and the third IP address is your DNS server)
  6. Add the following line to /etc/dnsmasq.conf:
    interface=eth0,ppp0

Rod Whitby: The WebOS Internals Meta-Doctor

Tue, 2016-09-06 14:02

Palm supplies Palm Pre owners with this wonderful recovery tool called the webOS Doctor.  Part of the charter of the WebOS Internals project is to ensure that anything we (or anyone following instructions we publish or installing packages we develop) do can always be reverted using the webOS Doctor.

Usually, a Palm Pre is required to be activated on the Sprint network before it can be used.  This is not possible for a Palm Pre in Australia.

So we need to allow the Pre to be used without activation, and there are a number of information sources showing how this can be done.  There are also some dubious sites that redistribute modified versions of the webOS Doctor (which is a clear violation of copyright law, since it contains proprietary Palm software).  Note that WebOS Internals is always careful to comply with all copyright laws (copyright law is the foundation upon which open source licenses are based).

So we need a way for a Pre owner (who has the right to use the webOS Doctor on their own Pre) to modify the webOS Doctor that is specific to their particular version of the Palm Pre before using it to flash that modified firmware onto their Pre.

That’s where the WebOS Internals “Meta-Doctor” comes into play.

I have created a tool which will download, unpack, patch, and repack a webOS Doctor image, applying a number of transformations along the way to:

  1. Bypass the need for activation
  2. Enable Palm Profile access
  3. Set developer mode on by default
  4. Increase the size of the /var partition to 2GB

You can find this tool in the WebOS Internals source code repository at https://github.com/webos-internals/meta-doctor

Do not redistribute modified versions of the webOS Doctor created using this tool – it is for end-user use only.

I’ve created a forum thread on PreCentral for discussion about this tool.

Rod Whitby: Setting the OpenMoko timezone

Tue, 2016-09-06 14:02

If you want to set the timezone on your phone correctly, do the following:

  1. ipkg install tzdata
  2. ipkg install your desired tzdata-* packages.  For instance, I use “tzdata-australia“.
  3. Enable your desired timezone by symlinking it to “/etc/localtime“.  Adjust the following example command line for your locality.
    • ln -s /usr/share/zoneinfo/Australia/Adelaide /etc/localtime
  4. The “date” command should now show the correct time for your timezone.  If it is not correct, then install the “ntpclient” package, and use it to set your clock.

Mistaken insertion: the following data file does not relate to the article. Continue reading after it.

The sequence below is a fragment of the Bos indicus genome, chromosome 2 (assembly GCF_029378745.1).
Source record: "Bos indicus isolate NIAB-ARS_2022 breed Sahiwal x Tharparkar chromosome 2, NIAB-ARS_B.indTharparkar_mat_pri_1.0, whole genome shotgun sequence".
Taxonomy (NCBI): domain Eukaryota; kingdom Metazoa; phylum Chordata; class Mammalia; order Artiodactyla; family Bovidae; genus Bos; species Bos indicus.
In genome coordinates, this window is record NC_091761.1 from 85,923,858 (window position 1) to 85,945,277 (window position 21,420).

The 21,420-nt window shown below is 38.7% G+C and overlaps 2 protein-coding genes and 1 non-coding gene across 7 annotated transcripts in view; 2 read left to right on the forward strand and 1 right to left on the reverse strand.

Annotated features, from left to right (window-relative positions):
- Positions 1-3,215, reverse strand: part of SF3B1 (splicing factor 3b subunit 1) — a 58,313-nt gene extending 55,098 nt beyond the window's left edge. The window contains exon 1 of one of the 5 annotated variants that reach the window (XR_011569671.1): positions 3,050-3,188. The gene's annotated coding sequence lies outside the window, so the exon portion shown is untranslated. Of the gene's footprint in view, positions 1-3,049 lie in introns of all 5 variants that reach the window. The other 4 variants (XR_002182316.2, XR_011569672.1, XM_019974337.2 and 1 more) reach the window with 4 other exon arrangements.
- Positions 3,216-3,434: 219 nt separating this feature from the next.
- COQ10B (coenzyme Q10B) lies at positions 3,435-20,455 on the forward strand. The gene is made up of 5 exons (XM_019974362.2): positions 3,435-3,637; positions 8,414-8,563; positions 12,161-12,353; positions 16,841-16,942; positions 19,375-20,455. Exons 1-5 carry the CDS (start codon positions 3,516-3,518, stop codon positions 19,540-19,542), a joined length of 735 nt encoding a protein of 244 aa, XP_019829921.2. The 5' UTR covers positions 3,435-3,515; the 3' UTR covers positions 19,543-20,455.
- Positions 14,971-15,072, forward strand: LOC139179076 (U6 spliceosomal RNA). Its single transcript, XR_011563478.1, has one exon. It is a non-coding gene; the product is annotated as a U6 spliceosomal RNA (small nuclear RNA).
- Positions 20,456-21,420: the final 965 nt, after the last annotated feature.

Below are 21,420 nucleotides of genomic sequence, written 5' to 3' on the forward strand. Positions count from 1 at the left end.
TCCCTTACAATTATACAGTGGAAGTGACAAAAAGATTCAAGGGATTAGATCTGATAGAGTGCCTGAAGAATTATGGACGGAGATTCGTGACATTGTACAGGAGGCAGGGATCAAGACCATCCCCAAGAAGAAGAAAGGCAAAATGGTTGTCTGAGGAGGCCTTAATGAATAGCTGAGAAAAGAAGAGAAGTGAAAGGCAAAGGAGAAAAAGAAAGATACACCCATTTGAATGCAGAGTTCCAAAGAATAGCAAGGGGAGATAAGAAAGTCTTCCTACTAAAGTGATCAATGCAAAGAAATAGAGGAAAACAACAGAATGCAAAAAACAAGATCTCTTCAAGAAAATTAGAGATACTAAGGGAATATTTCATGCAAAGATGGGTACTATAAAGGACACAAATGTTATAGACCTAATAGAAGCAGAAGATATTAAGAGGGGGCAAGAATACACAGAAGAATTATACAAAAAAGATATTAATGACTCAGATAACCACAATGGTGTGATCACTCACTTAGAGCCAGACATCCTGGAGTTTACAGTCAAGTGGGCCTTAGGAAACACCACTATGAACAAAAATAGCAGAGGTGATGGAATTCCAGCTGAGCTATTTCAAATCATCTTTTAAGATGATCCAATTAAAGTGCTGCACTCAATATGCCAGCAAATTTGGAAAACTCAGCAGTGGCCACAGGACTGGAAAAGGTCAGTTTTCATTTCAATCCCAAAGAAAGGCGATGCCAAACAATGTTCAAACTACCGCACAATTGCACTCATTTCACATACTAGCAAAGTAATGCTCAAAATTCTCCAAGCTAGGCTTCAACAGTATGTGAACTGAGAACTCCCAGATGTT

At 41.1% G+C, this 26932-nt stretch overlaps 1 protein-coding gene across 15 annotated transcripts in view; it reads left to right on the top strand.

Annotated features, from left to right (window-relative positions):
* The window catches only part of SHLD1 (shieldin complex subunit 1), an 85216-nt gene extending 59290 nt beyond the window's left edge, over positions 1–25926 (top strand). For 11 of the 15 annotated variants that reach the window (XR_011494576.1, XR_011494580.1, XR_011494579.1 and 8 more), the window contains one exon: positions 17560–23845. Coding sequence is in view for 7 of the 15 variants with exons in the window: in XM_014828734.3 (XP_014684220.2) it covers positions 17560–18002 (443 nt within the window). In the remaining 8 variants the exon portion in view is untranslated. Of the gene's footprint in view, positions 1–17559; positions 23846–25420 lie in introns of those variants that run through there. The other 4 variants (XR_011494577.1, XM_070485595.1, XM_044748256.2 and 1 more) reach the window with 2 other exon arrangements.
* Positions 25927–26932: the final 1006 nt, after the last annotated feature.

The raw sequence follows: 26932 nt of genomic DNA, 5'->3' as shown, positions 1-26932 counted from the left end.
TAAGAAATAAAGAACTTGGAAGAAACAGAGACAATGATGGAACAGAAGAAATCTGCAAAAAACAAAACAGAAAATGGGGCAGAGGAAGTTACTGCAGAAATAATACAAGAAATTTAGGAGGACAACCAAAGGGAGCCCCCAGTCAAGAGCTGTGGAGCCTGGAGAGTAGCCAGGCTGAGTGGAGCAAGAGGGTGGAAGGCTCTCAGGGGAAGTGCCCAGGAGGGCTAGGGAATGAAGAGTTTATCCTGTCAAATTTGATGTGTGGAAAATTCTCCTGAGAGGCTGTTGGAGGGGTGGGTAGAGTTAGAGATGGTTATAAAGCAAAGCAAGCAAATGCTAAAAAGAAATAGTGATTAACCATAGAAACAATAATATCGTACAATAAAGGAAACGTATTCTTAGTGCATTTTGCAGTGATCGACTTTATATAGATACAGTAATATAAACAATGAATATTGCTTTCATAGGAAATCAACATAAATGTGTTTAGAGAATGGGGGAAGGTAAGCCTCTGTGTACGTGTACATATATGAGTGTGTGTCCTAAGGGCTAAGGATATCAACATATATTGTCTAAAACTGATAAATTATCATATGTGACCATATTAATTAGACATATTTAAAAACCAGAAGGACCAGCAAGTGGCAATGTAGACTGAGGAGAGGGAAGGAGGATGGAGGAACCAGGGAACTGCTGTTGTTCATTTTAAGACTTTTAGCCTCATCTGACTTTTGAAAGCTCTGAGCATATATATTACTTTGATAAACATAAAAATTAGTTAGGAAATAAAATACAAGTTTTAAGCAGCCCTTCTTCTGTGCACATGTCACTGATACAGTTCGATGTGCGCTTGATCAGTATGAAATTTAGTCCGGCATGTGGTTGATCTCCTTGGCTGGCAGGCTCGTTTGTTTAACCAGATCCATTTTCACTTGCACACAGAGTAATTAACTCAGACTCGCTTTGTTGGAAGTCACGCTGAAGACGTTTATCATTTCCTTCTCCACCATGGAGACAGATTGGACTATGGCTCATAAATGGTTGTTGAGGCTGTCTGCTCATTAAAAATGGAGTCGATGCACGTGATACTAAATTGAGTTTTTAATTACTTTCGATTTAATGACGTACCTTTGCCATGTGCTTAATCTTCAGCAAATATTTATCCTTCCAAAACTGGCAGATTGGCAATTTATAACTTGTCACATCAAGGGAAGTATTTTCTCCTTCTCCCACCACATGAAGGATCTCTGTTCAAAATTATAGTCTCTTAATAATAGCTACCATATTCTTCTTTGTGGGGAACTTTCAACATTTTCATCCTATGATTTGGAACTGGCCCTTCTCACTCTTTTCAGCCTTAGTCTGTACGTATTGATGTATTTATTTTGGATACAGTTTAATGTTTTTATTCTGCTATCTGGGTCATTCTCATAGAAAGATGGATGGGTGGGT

Note that this technique should work on any OpenEmbedded-based Linux distribution.

    Rod Whitby: The Palm Pre lands in Australia

    Tue, 2016-09-06 14:02

    Thanks to the generosity of the PreCentral and WebOS Internals communities, I am now the proud owner of a Palm Pre.

    There is just one catch  – since I live in Australia (which uses a proper cellular communications standard), the CDMA Palm Pre that I was able to import from the USA will never work as a phone here (yes, I knew this before I purchased it).  I plan to also purchase an unlocked GSM/UMTS Pre when one becomes available (maybe I’ll buy a German one and then swap the two keyboards).

    After founding the WebOS Internals project, and using the Pre Emulator in the development of Preware, it is great to have a real device to get the full Pre experience.

    If you want to keep up to date with the activities of the WebOS Internals group, just follow @webosinternals on Twitter.  You can also find a list of articles about WebOS Internals in our Press_Room.  We hang out in the #webos-internals IRC channel on Freenode, and have a webos-internals-announce Google group.

    I still use my trusty old Treo 650 as my daily phone, which allows me to not have to worry about reflashing the Pre to try out things, as I don’t keep any real personal data on it.

    I guess this also closes the OpenMoko chapter of my open source development activities.  I was involved with OpenMoko from the very start, but always said that an OpenMoko device with a hardware keyboard was my preferred form factor, and the Pre seems to satisfy that personal hardware form factor preference whilst still being open enough on the software side to attract my interest.  I wish those who are continuing the OpenMoko path the best of success.

    I’ll document my experiences with the Pre in subsequent posts …

    Binh Nguyen: Diplomacy, Russia Vs USA, and More

    Mon, 2016-09-05 03:20